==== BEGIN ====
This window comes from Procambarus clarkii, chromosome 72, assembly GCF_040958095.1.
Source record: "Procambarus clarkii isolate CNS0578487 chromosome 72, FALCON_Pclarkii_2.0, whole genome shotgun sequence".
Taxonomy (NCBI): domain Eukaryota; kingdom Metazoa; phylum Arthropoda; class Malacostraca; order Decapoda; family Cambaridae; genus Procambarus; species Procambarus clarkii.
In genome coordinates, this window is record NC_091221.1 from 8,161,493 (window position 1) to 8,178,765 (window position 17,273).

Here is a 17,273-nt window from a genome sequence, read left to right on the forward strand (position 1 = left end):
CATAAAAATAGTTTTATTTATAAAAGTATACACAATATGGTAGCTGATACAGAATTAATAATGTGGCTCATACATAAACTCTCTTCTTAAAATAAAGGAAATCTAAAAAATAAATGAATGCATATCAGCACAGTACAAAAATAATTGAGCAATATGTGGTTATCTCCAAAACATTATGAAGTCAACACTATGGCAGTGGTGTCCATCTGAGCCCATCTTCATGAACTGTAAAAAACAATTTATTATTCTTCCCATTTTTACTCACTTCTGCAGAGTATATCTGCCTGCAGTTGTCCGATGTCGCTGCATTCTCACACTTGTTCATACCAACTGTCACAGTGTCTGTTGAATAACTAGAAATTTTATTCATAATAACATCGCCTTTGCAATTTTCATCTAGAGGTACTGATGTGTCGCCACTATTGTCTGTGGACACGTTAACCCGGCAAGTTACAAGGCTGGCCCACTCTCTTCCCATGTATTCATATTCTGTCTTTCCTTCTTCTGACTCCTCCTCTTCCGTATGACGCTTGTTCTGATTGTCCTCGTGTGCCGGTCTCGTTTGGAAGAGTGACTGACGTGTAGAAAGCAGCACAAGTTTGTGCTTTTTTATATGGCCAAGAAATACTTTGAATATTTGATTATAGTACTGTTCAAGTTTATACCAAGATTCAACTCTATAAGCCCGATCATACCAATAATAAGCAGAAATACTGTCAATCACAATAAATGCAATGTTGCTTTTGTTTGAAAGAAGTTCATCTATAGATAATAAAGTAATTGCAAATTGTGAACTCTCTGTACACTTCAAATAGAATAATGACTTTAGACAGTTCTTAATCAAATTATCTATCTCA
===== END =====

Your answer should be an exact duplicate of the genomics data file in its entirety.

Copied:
This window comes from Procambarus clarkii, chromosome 72, assembly GCF_040958095.1.
Source record: "Procambarus clarkii isolate CNS0578487 chromosome 72, FALCON_Pclarkii_2.0, whole genome shotgun sequence".
Taxonomy (NCBI): domain Eukaryota; kingdom Metazoa; phylum Arthropoda; class Malacostraca; order Decapoda; family Cambaridae; genus Procambarus; species Procambarus clarkii.
In genome coordinates, this window is record NC_091221.1 from 8,161,493 (window position 1) to 8,178,765 (window position 17,273).

Here is a 17,273-nt window from a genome sequence, read left to right on the forward strand (position 1 = left end):
CATAAAAATAGTTTTATTTATAAAAGTATACACAATATGGTAGCTGATACAGAATTAATAATGTGGCTCATACATAAACTCTCTTCTTAAAATAAAGGAAATCTAAAAAATAAATGAATGCATATCAGCACAGTACAAAAATAATTGAGCAATATGTGGTTATCTCCAAAACATTATGAAGTCAACACTATGGCAGTGGTGTCCATCTGAGCCCATCTTCATGAACTGTAAAAAACAATTTATTATTCTTCCCATTTTTACTCACTTCTGCAGAGTATATCTGCCTGCAGTTGTCCGATGTCGCTGCATTCTCACACTTGTTCATACCAACTGTCACAGTGTCTGTTGAATAACTAGAAATTTTATTCATAATAACATCGCCTTTGCAATTTTCATCTAGAGGTACTGATGTGTCGCCACTATTGTCTGTGGACACGTTAACCCGGCAAGTTACAAGGCTGGCCCACTCTCTTCCCATGTATTCATATTCTGTCTTTCCTTCTTCTGACTCCTCCTCTTCCGTATGACGCTTGTTCTGATTGTCCTCGTGTGCCGGTCTCGTTTGGAAGAGTGACTGACGTGTAGAAAGCAGCACAAGTTTGTGCTTTTTTATATGGCCAAGAAATACTTTGAATATTTGATTATAGTACTGTTCAAGTTTATACCAAGATTCAACTCTATAAGCCCGATCATACCAATAATAAGCAGAAATACTGTCAATCACAATAAATGCAATGTTGCTTTTGTTTGAAAGAAGTTCATCTATAGATAATAAAGTAATTGCAAATTGTGAACTCTCTGTACACTTCAAATAGAATAATGACTTTAGACAGTTCTTAATCAAATTATCTATCTCA